Working with Difficult People: Final

5 Mar

sbangeldevil1This post is the final in my series on Working with Difficult People, and it’s about me. Or you. Because face it, at some point, each and every one of us is a difficult person. That’s the most important lesson to be learned. Even when the difficult person is someone else, there’s something to be learned about oneself.

Earlier this week, I had the privilege of talking with the Columbus Young Professionals on this very topic. I was struck by their level of interest. Here are some of their questions, and my answers:

  1. If you are working with a difficult person, why not tell your boss? While there are certain circumstances that warrant this response, be careful about the unintended consequences. Every work environment is different. Some would perceive this as whining and hold the discussion against you. Others might use the information you share against the “difficult person” in ways you had not imagined. Others would rightly help you to see your way through the process, perhaps having very appropriate discussion with the difficult person so as to fine-tune their interface.  And finally, other supervisors ARE the difficult person in question, in which case you will need to devise a clever strategy to preserve your sanity. NOTE: Heinous behavior such as sexual harassment should be handled by frank discussion with your supervisor, but use discernment to determine your course of action for run-of-the-mill difficult behavior.
  2. When do you know if it’s time to leave a workplace with an out-of-hand difficult person? Only you can know the answer. Everyone has their own limits. Most situations are manageable. The great thing about workplaces is that most times we are working with a group of others, not just one other person. In all likelihood, we get along with some in the group, are neutral towards some and downright don’t like working with a minority.  This is work, and this is life. It’s the natural order of things.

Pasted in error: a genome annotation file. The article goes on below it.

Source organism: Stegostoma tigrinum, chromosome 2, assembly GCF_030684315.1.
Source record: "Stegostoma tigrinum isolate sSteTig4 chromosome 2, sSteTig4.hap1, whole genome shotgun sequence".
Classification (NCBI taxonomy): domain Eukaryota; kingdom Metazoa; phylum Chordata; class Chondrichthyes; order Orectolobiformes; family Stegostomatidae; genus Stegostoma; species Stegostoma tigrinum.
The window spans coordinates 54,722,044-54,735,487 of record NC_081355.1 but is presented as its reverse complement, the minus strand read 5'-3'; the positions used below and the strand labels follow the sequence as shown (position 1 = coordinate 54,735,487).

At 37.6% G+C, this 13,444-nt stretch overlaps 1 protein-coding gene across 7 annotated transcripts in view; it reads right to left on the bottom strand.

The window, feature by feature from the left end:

3. How do I know if I’m the problem or if the difficult person is just the issue? This is a good opportunity to take a reading from the people you work with. Ask around without gossiping. Describe the scenarios that have created tension and assess whether or not they ring true with others. It’s important to gather a lot of information in the workplace so that you can know the lay of the land. Having awareness of yourself and others in the ecosystem of work is critical to long-term success and productivity. Once you’ve collected information from a few trusted sources, think on it and you will have an answer.

Tell me about your dealings with difficult people…there are always new stories that prove this point: You can’t make these things up!

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One Response to “Working with Difficult People: Final”

  1. Adam Conley March 8, 2009 at 12:11 am #

    Speaking of difficult and unusual people at work, several years ago I was working for a company where, one day, a very odd event had occurred.

    There was a man who wear odd looking ties and would often brag about a novel that he himself had written, concerning a woman who had been scorned by an ex-boyfriend. He had even presented a printed copy to us and was quite proud of his work.

    One day, security came to our work area and escorted him out of the area. I never knew for certain what illegal activity that he had committed. However, I had heard through rumor that it was some sort of banking fraud. I had also heard that the individual in question had made a suicide threat. I just hope that he is physically alright and that he has since sought psychiatric help for his mental problems.

    Although many brilliant people in the past have been eccentric and a unique personality can be a pleasurable companion in the work place, I believe that committing illegal offenses against your company is morally wrong and not a very intelligent thing to do. Something of that nature can follow a person for the rest of their lives.

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